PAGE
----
Afghan insurgency being fuelled by Taliban leaders in Pakistan: Gen. McChrystal

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Washington, Sep. 21 (ANI): The top U.S. and NATO commander in Afghanistan warns in an urgent, confidential assessment of the war that while the insurgency is predominantly Afghan, it "is clearly supported from Pakistan.

According to General Stanley A. McChrystal,senior leaders of the major Afghan insurgent groups are based in Pakistan, are linked with al Qaeda and other violent extremist groups, and are reportedly aided by some elements of Pakistan's ISI."

Al-Qaeda and other extremist movements "based in Pakistan channel foreign fighters, suicide bombers, and technical assistance into Afghanistan, and offer ideological motivation, training, and financial support," he added.

According to a copy of the 66-page document, which has been obtained by The Washington Post, General McChrystal emphatically says: "Failure to gain the initiative and reverse insurgent momentum in the near-term (next 12 months) -- while Afghan security capacity matures-risks an outcome where defeating the insurgency is no longer possible."

His assessment was sent to Defense Secretary Robert M. Gates on August 30 and is now being reviewed by President Obama and his national security team.

McChrystal concludes the document's five-page Commander's Summary on a note of muted optimism: "While the situation is serious, success is still achievable."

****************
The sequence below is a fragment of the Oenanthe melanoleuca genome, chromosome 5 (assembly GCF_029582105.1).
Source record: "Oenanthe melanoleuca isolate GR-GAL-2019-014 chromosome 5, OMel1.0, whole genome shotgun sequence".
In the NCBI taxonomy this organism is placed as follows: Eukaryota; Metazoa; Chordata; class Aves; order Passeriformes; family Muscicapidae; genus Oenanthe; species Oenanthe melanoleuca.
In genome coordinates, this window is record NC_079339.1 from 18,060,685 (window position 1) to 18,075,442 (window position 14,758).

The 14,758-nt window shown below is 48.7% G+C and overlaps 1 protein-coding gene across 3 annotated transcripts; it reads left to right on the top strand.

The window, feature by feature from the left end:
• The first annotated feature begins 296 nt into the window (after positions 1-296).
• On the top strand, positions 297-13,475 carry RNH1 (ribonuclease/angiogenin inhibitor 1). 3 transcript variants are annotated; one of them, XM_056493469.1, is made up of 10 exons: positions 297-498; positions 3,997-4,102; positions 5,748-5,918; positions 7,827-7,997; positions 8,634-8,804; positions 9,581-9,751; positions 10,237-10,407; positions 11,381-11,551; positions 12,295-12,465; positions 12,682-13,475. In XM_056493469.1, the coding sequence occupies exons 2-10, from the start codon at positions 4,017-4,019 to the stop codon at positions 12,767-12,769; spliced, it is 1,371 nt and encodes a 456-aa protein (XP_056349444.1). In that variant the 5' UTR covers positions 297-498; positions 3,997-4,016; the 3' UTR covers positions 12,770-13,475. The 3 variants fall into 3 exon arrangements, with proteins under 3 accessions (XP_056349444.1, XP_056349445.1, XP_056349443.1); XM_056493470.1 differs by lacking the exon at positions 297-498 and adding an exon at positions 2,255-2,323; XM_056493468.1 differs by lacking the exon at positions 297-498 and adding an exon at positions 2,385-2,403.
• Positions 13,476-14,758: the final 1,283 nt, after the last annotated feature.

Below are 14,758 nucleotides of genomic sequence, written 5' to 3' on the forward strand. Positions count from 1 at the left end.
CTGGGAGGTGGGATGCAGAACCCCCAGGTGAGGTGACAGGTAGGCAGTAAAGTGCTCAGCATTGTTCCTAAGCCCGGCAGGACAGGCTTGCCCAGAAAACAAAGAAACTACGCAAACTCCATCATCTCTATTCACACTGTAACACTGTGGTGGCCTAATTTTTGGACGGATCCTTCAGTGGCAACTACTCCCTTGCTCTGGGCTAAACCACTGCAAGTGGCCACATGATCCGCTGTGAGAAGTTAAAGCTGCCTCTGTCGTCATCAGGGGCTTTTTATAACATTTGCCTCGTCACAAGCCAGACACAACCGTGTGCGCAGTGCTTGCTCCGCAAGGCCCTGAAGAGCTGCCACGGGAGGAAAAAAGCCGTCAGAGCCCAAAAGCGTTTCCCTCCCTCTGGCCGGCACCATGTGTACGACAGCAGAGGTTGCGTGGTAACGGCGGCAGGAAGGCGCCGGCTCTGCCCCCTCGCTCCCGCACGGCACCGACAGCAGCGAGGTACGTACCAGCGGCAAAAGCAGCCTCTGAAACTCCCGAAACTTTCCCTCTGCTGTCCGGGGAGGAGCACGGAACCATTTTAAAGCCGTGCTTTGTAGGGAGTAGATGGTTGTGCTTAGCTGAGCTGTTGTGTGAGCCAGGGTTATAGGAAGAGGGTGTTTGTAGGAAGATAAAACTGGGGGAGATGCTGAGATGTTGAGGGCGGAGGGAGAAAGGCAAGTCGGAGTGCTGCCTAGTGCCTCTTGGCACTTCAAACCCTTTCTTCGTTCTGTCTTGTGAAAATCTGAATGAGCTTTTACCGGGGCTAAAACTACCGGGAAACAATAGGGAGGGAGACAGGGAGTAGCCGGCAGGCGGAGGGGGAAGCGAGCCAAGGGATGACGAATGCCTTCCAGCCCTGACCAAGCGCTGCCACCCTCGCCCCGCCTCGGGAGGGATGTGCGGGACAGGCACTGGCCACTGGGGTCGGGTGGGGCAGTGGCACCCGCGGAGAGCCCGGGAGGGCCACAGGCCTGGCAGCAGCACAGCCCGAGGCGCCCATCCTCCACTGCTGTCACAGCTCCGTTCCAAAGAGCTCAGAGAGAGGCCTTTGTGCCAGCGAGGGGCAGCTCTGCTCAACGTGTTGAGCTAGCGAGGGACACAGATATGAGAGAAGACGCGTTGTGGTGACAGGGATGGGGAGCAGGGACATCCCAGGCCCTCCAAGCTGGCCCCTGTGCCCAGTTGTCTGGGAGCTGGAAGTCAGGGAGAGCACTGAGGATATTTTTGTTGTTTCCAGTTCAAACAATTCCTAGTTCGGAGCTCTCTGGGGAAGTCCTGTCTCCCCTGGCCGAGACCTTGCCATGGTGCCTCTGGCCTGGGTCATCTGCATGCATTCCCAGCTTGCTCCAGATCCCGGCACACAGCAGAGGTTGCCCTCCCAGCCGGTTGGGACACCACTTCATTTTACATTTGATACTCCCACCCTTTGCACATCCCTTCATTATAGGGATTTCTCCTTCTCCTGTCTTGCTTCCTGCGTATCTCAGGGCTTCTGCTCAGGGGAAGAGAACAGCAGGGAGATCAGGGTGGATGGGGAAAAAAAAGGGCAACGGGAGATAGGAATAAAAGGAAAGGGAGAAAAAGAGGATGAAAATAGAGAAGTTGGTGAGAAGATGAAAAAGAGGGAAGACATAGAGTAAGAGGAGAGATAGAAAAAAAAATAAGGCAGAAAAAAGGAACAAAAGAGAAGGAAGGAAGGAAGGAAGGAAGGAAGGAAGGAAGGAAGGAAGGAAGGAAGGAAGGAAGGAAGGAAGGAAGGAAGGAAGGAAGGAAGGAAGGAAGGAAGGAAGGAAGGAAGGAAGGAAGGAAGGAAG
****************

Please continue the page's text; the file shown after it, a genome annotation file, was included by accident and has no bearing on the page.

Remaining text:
But he repeatedly warns that without more forces and the rapid implementation of a genuine counterinsurgency strategy, defeat is likely.

He also provides extensive new details about the Taliban insurgency, which he calls a muscular and sophisticated enemy that uses modern propaganda and systematically reaches into Afghanistan's prisons to recruit members and even plans operations.

McChrystal's assessment is one of several options the White House is considering. His plan could intensify a national debate in which leading Democratic lawmakers have expressed reluctance about committing more troops to an increasingly unpopular war.

Obama said last week that he will not decide whether to send more troops until he has "absolute clarity about what the strategy is going to be."

The assessment offers an unsparing critique of the failings of the Afghan government, contending that official corruption is as much of a threat as the insurgency to the mission of the International Security Assistance Force, or ISAF, as the U.S.-led NATO coalition is widely known.

The general says his command is "not adequately executing the basics" of counterinsurgency by putting the Afghan people first.

"ISAF personnel must be seen as guests of the Afghan people and their government, not an occupying army," he writes. "Key personnel in ISAF must receive training in local languages."

He also says that coalition forces will change their operational culture, in part by spending "as little time as possible in armored vehicles or behind the walls of forward operating bases."

Strengthening Afghans' sense of security will require troops to take greater risks, but the coalition "cannot succeed if it is unwilling to share risk, at least equally, with the people."

McChrystal warns that in the short run, it "is realistic to expect that Afghan and coalition casualties will increase."

He proposes speeding the growth of Afghan security forces. The existing goal is to expand the army from 92,000 to 134,000 by December 2011. McChrystal seeks to move that deadline to October 2010.

Overall, McChrystal wants the Afghan army to grow to 240,000 and the police to 160,000 for a total security force of 400,000, but he does not specify when those numbers could be reached.

He also calls for "radically more integrated and partnered" work with Afghan units.

McChrystal says the military must play an active role in reconciliation, winning over less committed insurgent fighters. (ANI)

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